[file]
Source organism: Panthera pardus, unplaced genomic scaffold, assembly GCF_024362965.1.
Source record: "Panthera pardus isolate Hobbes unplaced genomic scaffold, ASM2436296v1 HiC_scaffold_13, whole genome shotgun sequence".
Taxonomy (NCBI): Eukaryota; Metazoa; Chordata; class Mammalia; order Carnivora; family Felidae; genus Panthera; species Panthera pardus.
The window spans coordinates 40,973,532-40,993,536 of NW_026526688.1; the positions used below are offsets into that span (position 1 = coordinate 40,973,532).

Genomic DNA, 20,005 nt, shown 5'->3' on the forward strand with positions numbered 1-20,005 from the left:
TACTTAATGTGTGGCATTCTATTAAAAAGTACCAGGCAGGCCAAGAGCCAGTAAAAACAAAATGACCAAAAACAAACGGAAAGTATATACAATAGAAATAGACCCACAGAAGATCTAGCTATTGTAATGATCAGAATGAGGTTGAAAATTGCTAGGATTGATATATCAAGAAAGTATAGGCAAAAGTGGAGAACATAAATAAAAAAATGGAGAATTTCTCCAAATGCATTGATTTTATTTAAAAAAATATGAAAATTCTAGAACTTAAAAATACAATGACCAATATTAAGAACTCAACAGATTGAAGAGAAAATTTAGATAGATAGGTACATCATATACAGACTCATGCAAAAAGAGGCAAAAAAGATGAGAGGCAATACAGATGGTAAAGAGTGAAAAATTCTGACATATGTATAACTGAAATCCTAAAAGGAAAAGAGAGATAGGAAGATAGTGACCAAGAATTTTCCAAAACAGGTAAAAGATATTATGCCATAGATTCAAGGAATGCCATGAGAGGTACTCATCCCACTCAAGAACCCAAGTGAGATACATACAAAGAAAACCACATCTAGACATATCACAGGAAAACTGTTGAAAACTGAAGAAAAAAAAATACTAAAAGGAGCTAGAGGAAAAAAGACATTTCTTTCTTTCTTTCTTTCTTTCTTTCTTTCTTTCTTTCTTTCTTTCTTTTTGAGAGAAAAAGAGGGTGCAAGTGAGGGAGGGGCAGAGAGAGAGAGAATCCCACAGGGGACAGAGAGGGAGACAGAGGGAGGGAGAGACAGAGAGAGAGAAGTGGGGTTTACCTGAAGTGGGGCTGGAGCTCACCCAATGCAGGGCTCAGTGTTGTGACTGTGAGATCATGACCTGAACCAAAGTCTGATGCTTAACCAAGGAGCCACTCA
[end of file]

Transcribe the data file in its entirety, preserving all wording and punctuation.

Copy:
Source organism: Panthera pardus, unplaced genomic scaffold, assembly GCF_024362965.1.
Source record: "Panthera pardus isolate Hobbes unplaced genomic scaffold, ASM2436296v1 HiC_scaffold_13, whole genome shotgun sequence".
Taxonomy (NCBI): Eukaryota; Metazoa; Chordata; class Mammalia; order Carnivora; family Felidae; genus Panthera; species Panthera pardus.
The window spans coordinates 40,973,532-40,993,536 of NW_026526688.1; the positions used below are offsets into that span (position 1 = coordinate 40,973,532).

Genomic DNA, 20,005 nt, shown 5'->3' on the forward strand with positions numbered 1-20,005 from the left:
TACTTAATGTGTGGCATTCTATTAAAAAGTACCAGGCAGGCCAAGAGCCAGTAAAAACAAAATGACCAAAAACAAACGGAAAGTATATACAATAGAAATAGACCCACAGAAGATCTAGCTATTGTAATGATCAGAATGAGGTTGAAAATTGCTAGGATTGATATATCAAGAAAGTATAGGCAAAAGTGGAGAACATAAATAAAAAAATGGAGAATTTCTCCAAATGCATTGATTTTATTTAAAAAAATATGAAAATTCTAGAACTTAAAAATACAATGACCAATATTAAGAACTCAACAGATTGAAGAGAAAATTTAGATAGATAGGTACATCATATACAGACTCATGCAAAAAGAGGCAAAAAAGATGAGAGGCAATACAGATGGTAAAGAGTGAAAAATTCTGACATATGTATAACTGAAATCCTAAAAGGAAAAGAGAGATAGGAAGATAGTGACCAAGAATTTTCCAAAACAGGTAAAAGATATTATGCCATAGATTCAAGGAATGCCATGAGAGGTACTCATCCCACTCAAGAACCCAAGTGAGATACATACAAAGAAAACCACATCTAGACATATCACAGGAAAACTGTTGAAAACTGAAGAAAAAAAAATACTAAAAGGAGCTAGAGGAAAAAAGACATTTCTTTCTTTCTTTCTTTCTTTCTTTCTTTCTTTCTTTCTTTCTTTCTTTTTGAGAGAAAAAGAGGGTGCAAGTGAGGGAGGGGCAGAGAGAGAGAGAATCCCACAGGGGACAGAGAGGGAGACAGAGGGAGGGAGAGACAGAGAGAGAGAAGTGGGGTTTACCTGAAGTGGGGCTGGAGCTCACCCAATGCAGGGCTCAGTGTTGTGACTGTGAGATCATGACCTGAACCAAAGTCTGATGCTTAACCAAGGAGCCACTCA